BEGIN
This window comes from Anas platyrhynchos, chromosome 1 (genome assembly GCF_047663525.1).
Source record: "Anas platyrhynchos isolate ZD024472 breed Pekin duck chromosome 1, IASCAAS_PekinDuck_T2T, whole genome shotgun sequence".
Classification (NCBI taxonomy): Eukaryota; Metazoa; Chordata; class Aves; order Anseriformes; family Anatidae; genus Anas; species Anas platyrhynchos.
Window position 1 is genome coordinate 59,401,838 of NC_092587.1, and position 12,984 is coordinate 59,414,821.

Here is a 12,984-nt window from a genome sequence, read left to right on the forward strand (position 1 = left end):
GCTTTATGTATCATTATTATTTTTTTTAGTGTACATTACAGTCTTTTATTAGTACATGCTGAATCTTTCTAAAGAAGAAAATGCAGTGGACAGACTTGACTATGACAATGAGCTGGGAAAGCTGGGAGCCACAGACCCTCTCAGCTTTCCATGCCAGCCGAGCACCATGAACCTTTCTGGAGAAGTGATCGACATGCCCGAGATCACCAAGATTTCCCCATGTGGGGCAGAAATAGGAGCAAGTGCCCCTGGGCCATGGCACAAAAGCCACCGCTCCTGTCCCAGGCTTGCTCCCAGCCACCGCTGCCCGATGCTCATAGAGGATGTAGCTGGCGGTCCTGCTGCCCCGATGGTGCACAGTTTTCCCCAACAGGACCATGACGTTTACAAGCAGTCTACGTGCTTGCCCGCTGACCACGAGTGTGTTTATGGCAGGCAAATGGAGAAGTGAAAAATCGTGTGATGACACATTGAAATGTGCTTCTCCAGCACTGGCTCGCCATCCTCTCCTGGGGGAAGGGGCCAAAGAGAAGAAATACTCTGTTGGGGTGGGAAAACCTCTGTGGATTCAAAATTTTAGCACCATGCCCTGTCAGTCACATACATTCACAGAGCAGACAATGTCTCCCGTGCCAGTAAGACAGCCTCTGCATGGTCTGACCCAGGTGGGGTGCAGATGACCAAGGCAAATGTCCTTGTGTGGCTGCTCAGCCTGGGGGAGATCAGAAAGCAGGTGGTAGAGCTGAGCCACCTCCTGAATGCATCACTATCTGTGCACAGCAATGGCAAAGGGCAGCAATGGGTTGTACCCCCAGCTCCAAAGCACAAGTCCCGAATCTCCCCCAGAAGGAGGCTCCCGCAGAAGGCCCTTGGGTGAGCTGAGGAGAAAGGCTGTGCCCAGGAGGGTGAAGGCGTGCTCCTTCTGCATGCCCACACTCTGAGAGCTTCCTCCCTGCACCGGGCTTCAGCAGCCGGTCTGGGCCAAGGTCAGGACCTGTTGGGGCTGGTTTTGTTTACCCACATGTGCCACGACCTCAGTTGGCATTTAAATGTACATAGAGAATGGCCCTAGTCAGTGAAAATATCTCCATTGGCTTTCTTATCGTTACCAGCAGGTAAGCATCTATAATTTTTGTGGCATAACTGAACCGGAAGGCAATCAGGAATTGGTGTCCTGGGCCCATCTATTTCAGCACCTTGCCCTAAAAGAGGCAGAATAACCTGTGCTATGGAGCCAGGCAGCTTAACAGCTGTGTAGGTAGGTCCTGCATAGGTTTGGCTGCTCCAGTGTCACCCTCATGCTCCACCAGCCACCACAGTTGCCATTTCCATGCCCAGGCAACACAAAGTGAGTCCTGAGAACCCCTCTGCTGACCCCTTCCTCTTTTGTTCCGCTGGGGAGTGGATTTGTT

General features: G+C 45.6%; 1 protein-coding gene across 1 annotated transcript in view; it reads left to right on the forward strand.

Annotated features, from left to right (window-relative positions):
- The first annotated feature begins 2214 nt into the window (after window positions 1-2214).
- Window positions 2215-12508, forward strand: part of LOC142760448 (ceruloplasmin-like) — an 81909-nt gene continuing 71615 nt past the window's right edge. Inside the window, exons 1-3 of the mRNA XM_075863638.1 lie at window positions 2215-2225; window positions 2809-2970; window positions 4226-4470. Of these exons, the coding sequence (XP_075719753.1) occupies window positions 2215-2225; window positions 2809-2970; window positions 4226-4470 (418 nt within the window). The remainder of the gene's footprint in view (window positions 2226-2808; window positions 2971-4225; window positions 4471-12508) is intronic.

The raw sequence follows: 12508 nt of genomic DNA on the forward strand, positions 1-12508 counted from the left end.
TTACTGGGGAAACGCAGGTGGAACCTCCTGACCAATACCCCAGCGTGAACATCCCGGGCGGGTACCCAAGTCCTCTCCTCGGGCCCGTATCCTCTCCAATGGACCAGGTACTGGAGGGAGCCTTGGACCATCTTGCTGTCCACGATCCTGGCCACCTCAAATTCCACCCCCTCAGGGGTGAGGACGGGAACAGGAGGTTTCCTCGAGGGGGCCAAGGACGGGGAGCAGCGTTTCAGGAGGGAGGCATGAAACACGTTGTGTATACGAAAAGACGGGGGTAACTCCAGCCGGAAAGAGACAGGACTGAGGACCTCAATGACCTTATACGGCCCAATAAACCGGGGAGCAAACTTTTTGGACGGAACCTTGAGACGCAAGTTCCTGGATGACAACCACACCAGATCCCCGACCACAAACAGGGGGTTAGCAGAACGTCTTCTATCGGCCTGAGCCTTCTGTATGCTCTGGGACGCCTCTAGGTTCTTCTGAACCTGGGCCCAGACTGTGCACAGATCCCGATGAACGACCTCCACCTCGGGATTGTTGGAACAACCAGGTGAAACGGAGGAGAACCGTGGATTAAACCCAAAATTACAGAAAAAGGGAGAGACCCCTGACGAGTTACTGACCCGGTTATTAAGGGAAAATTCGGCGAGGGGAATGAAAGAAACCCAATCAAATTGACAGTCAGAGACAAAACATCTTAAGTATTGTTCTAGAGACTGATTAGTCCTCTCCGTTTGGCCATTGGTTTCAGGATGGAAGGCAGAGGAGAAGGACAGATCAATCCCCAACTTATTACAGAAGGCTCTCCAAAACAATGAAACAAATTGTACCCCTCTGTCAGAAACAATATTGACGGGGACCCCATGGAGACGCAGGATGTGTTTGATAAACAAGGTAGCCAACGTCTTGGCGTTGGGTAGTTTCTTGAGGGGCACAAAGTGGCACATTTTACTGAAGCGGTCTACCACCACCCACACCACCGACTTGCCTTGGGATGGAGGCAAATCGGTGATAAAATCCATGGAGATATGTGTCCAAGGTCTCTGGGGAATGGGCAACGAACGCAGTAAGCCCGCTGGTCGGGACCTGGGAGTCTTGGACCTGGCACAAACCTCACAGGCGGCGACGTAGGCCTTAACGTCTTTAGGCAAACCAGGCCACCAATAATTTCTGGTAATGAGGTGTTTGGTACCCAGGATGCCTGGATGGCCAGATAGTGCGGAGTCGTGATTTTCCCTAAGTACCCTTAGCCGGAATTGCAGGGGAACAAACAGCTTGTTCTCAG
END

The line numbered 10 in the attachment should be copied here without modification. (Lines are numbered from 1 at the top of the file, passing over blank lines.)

- Window positions 2215-12508, forward strand: part of LOC142760448 (ceruloplasmin-like) — an 81909-nt gene continuing 71615 nt past the window's right edge. Inside the window, exons 1-3 of the mRNA XM_075863638.1 lie at window positions 2215-2225; window positions 2809-2970; window positions 4226-4470. Of these exons, the coding sequence (XP_075719753.1) occupies window positions 2215-2225; window positions 2809-2970; window positions 4226-4470 (418 nt within the window). The remainder of the gene's footprint in view (window positions 2226-2808; window positions 2971-4225; window positions 4471-12508) is intronic.